After the war Fifer graduated from Illinois Wesleyan University in Bloomington and was admitted to the bar the following year. He married Gertrude Lewis in 1870 and they had two children. Around that same time, Fifer was elected city attorney in Bloomington and also served two terms as the McLean County State’s Attorney. Fifer served two terms in the Illinois Senate, retiring from the body in 1885.

While Fifer was returning to his law practice, President Grover Cleveland was appointing General John Black of Danville as his commissioner of pensions. Black believed the veterans’ pension rolls to be padded with unworthy recipients, and he chose to make an example of Fifer. Black went before a Senate committee and downplayed the severity of Fifer’s wound while insinuating that Fifer had pulled strings with prominent Illinois politicians to get his pension. The General repeated his allegations in a letter published in a partisan newspaper in Bloomington. Local veterans were outraged that a general would attack a private soldier’s integrity in such a way, particularly one with Fifer’s service record.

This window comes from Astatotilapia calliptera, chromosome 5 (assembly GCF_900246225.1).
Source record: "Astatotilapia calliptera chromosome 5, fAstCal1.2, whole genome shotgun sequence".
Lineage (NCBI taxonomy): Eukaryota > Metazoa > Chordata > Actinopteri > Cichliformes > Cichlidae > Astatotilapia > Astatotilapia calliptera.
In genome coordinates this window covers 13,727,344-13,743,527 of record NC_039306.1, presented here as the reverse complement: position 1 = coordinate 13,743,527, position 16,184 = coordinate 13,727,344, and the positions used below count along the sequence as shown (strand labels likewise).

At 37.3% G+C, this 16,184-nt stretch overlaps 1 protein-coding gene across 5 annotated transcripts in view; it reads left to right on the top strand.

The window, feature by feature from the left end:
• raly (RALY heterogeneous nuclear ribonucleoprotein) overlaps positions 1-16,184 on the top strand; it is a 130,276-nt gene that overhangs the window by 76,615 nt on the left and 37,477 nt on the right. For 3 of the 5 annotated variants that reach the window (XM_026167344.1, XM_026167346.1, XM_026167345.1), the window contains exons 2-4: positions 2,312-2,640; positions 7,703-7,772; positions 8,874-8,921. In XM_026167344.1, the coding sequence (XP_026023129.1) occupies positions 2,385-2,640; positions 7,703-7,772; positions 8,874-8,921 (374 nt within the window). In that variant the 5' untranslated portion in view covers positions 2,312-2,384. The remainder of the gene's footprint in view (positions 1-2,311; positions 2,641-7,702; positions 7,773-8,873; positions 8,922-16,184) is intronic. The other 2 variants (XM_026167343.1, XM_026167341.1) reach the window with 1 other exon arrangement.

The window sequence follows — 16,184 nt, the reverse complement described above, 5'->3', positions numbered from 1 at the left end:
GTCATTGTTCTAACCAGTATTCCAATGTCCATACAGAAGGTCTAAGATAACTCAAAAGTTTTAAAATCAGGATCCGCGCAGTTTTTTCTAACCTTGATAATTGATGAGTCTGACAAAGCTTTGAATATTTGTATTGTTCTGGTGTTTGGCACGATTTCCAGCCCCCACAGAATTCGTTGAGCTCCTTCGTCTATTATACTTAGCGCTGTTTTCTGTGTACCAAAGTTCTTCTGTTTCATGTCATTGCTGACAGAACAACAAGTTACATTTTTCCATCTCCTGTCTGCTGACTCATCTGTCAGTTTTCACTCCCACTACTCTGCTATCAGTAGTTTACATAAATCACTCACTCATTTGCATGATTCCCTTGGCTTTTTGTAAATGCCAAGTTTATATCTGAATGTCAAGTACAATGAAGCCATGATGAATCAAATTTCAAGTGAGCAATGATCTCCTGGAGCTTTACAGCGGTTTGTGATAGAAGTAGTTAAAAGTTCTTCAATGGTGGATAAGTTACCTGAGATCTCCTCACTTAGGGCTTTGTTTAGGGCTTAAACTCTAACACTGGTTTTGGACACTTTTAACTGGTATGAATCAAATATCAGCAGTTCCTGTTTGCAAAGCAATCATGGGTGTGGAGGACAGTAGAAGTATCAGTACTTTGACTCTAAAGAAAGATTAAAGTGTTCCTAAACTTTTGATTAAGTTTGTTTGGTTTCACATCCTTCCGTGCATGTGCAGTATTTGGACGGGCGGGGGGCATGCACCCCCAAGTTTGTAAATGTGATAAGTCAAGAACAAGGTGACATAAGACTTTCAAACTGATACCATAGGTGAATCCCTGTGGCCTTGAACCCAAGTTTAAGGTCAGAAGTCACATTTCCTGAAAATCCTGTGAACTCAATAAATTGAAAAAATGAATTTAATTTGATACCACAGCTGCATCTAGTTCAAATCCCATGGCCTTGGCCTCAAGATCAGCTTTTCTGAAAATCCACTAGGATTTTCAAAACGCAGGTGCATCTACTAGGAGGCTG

Fifer struck back hard in a letter which received wide publication. Noting that he had earned his $24 monthly pension by shedding blood on the battlefield, he furiously lit into Black for his “groundless and very mean attack upon my character as a soldier and gentleman.” He noted that Black’s much-larger pension came from an act of Congress. He then offered to compare wounds with the General, who had suffered a wound to his hand during the war.